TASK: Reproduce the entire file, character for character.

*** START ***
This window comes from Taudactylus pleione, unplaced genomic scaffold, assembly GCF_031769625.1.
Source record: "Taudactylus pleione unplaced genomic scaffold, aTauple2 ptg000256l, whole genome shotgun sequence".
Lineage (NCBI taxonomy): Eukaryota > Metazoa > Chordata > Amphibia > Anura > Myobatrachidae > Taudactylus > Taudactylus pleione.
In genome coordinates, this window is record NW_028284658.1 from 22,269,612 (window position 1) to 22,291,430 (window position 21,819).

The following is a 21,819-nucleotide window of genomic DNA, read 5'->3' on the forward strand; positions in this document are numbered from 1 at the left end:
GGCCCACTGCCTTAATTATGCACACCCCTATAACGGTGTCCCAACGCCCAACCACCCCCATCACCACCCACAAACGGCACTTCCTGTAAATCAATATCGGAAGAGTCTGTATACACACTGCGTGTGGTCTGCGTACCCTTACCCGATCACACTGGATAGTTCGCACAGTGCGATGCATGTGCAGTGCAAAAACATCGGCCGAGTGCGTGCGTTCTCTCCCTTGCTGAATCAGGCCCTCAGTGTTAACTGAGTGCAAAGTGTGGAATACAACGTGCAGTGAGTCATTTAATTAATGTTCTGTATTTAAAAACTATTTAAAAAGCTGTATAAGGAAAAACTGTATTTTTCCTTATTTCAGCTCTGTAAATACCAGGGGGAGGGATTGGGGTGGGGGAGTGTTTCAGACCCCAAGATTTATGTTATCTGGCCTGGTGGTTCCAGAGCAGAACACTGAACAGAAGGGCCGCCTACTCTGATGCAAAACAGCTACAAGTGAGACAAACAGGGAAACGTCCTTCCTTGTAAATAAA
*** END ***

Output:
This window comes from Taudactylus pleione, unplaced genomic scaffold, assembly GCF_031769625.1.
Source record: "Taudactylus pleione unplaced genomic scaffold, aTauple2 ptg000256l, whole genome shotgun sequence".
Lineage (NCBI taxonomy): Eukaryota > Metazoa > Chordata > Amphibia > Anura > Myobatrachidae > Taudactylus > Taudactylus pleione.
In genome coordinates, this window is record NW_028284658.1 from 22,269,612 (window position 1) to 22,291,430 (window position 21,819).

The following is a 21,819-nucleotide window of genomic DNA, read 5'->3' on the forward strand; positions in this document are numbered from 1 at the left end:
GGCCCACTGCCTTAATTATGCACACCCCTATAACGGTGTCCCAACGCCCAACCACCCCCATCACCACCCACAAACGGCACTTCCTGTAAATCAATATCGGAAGAGTCTGTATACACACTGCGTGTGGTCTGCGTACCCTTACCCGATCACACTGGATAGTTCGCACAGTGCGATGCATGTGCAGTGCAAAAACATCGGCCGAGTGCGTGCGTTCTCTCCCTTGCTGAATCAGGCCCTCAGTGTTAACTGAGTGCAAAGTGTGGAATACAACGTGCAGTGAGTCATTTAATTAATGTTCTGTATTTAAAAACTATTTAAAAAGCTGTATAAGGAAAAACTGTATTTTTCCTTATTTCAGCTCTGTAAATACCAGGGGGAGGGATTGGGGTGGGGGAGTGTTTCAGACCCCAAGATTTATGTTATCTGGCCTGGTGGTTCCAGAGCAGAACACTGAACAGAAGGGCCGCCTACTCTGATGCAAAACAGCTACAAGTGAGACAAACAGGGAAACGTCCTTCCTTGTAAATAAA